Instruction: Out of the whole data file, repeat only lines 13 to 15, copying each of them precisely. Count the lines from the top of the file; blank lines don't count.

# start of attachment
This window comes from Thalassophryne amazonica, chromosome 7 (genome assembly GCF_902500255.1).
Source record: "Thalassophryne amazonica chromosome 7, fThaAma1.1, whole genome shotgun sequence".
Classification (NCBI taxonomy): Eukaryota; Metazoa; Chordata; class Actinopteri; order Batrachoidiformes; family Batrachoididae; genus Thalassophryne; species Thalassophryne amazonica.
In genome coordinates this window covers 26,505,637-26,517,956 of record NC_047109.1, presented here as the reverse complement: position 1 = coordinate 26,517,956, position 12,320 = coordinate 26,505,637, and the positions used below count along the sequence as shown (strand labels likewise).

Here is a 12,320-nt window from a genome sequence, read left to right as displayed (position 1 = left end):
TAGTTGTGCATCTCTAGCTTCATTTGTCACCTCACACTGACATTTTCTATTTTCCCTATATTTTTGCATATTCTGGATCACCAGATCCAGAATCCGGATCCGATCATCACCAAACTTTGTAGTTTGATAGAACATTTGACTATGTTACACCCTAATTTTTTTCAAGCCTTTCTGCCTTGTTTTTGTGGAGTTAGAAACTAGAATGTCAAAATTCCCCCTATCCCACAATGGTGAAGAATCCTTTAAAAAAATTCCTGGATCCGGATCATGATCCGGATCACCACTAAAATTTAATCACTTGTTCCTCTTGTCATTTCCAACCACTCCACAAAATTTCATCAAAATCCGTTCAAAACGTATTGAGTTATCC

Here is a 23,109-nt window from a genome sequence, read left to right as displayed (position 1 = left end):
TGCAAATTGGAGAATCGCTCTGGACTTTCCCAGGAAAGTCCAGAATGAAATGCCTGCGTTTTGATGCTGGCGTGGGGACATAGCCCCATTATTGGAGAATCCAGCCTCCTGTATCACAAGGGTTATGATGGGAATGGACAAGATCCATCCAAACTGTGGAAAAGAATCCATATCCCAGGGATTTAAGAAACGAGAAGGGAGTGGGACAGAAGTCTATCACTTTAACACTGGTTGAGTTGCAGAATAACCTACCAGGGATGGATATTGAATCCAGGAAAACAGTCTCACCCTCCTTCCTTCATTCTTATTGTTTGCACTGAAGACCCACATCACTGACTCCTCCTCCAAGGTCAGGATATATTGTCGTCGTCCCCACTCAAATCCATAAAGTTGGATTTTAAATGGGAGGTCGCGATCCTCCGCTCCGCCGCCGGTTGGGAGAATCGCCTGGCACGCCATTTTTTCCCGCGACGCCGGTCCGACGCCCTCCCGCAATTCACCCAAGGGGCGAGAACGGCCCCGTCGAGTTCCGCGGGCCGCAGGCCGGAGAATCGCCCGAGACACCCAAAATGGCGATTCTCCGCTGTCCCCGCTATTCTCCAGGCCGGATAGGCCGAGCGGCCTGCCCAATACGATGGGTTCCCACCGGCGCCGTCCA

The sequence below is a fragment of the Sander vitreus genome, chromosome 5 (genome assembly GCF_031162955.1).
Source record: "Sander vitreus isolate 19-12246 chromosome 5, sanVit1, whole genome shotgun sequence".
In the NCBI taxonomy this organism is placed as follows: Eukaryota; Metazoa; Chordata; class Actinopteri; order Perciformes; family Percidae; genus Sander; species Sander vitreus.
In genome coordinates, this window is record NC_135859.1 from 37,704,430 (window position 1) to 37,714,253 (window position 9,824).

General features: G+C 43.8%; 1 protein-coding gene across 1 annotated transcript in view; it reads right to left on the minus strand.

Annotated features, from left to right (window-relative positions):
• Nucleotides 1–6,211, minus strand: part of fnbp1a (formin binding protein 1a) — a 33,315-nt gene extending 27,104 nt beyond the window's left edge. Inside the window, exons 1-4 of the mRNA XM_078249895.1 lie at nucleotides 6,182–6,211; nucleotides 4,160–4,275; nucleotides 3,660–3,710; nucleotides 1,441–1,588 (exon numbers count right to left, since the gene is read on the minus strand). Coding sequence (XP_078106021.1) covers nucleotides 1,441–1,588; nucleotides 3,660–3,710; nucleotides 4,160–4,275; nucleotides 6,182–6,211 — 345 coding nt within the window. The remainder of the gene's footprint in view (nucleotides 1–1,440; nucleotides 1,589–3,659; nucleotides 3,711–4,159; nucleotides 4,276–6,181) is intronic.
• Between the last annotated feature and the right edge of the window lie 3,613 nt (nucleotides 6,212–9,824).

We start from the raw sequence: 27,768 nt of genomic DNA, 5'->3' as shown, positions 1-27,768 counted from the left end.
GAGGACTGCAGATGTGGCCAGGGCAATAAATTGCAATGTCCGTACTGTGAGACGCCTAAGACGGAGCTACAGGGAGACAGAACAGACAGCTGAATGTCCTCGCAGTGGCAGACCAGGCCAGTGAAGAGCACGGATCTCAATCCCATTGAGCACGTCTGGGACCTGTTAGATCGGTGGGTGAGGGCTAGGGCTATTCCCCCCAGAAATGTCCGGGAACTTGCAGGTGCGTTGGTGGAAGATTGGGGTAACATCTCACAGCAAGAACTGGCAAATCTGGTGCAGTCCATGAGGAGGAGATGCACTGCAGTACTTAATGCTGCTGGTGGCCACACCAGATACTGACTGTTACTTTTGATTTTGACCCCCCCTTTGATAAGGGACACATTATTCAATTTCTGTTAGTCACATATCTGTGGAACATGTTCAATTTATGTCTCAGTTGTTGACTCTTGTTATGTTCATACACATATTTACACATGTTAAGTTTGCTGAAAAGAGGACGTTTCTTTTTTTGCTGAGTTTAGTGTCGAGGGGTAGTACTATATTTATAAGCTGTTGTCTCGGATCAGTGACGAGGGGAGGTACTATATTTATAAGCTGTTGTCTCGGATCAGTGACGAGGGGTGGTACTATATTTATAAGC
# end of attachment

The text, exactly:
General features: G+C 43.8%; 1 protein-coding gene across 1 annotated transcript in view; it reads right to left on the minus strand.

Annotated features, from left to right (window-relative positions):
• Nucleotides 1–6,211, minus strand: part of fnbp1a (formin binding protein 1a) — a 33,315-nt gene extending 27,104 nt beyond the window's left edge. Inside the window, exons 1-4 of the mRNA XM_078249895.1 lie at nucleotides 6,182–6,211; nucleotides 4,160–4,275; nucleotides 3,660–3,710; nucleotides 1,441–1,588 (exon numbers count right to left, since the gene is read on the minus strand). Coding sequence (XP_078106021.1) covers nucleotides 1,441–1,588; nucleotides 3,660–3,710; nucleotides 4,160–4,275; nucleotides 6,182–6,211 — 345 coding nt within the window. The remainder of the gene's footprint in view (nucleotides 1–1,440; nucleotides 1,589–3,659; nucleotides 3,711–4,159; nucleotides 4,276–6,181) is intronic.